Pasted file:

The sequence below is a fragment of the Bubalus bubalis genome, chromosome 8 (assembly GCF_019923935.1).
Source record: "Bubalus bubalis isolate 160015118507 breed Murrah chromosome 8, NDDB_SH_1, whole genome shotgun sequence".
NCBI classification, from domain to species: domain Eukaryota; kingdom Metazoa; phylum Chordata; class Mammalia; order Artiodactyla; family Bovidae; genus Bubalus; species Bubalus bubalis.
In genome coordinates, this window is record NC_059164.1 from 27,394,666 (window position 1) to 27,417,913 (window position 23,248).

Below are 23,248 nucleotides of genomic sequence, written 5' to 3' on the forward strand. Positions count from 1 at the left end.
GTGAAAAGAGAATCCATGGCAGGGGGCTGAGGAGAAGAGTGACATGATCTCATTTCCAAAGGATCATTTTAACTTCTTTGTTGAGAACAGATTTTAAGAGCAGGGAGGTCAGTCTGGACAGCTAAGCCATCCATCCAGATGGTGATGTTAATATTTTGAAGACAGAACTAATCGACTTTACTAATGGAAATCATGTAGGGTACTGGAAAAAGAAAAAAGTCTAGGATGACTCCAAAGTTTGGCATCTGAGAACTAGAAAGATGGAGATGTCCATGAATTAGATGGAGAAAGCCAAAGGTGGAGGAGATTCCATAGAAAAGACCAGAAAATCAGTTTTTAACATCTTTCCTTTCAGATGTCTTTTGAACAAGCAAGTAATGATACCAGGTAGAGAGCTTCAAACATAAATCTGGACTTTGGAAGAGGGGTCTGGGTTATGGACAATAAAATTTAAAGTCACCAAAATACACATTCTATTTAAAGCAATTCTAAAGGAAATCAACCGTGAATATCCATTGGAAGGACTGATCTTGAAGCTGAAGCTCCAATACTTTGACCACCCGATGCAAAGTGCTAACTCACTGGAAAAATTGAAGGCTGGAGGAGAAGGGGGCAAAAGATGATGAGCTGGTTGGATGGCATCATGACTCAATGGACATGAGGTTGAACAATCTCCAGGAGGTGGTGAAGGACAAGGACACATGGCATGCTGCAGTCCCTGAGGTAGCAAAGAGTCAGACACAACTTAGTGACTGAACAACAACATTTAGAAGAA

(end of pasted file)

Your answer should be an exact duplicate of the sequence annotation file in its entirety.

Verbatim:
The sequence below is a fragment of the Bubalus bubalis genome, chromosome 8 (assembly GCF_019923935.1).
Source record: "Bubalus bubalis isolate 160015118507 breed Murrah chromosome 8, NDDB_SH_1, whole genome shotgun sequence".
NCBI classification, from domain to species: domain Eukaryota; kingdom Metazoa; phylum Chordata; class Mammalia; order Artiodactyla; family Bovidae; genus Bubalus; species Bubalus bubalis.
In genome coordinates, this window is record NC_059164.1 from 27,394,666 (window position 1) to 27,417,913 (window position 23,248).

Below are 23,248 nucleotides of genomic sequence, written 5' to 3' on the forward strand. Positions count from 1 at the left end.
GTGAAAAGAGAATCCATGGCAGGGGGCTGAGGAGAAGAGTGACATGATCTCATTTCCAAAGGATCATTTTAACTTCTTTGTTGAGAACAGATTTTAAGAGCAGGGAGGTCAGTCTGGACAGCTAAGCCATCCATCCAGATGGTGATGTTAATATTTTGAAGACAGAACTAATCGACTTTACTAATGGAAATCATGTAGGGTACTGGAAAAAGAAAAAAGTCTAGGATGACTCCAAAGTTTGGCATCTGAGAACTAGAAAGATGGAGATGTCCATGAATTAGATGGAGAAAGCCAAAGGTGGAGGAGATTCCATAGAAAAGACCAGAAAATCAGTTTTTAACATCTTTCCTTTCAGATGTCTTTTGAACAAGCAAGTAATGATACCAGGTAGAGAGCTTCAAACATAAATCTGGACTTTGGAAGAGGGGTCTGGGTTATGGACAATAAAATTTAAAGTCACCAAAATACACATTCTATTTAAAGCAATTCTAAAGGAAATCAACCGTGAATATCCATTGGAAGGACTGATCTTGAAGCTGAAGCTCCAATACTTTGACCACCCGATGCAAAGTGCTAACTCACTGGAAAAATTGAAGGCTGGAGGAGAAGGGGGCAAAAGATGATGAGCTGGTTGGATGGCATCATGACTCAATGGACATGAGGTTGAACAATCTCCAGGAGGTGGTGAAGGACAAGGACACATGGCATGCTGCAGTCCCTGAGGTAGCAAAGAGTCAGACACAACTTAGTGACTGAACAACAACATTTAGAAGAA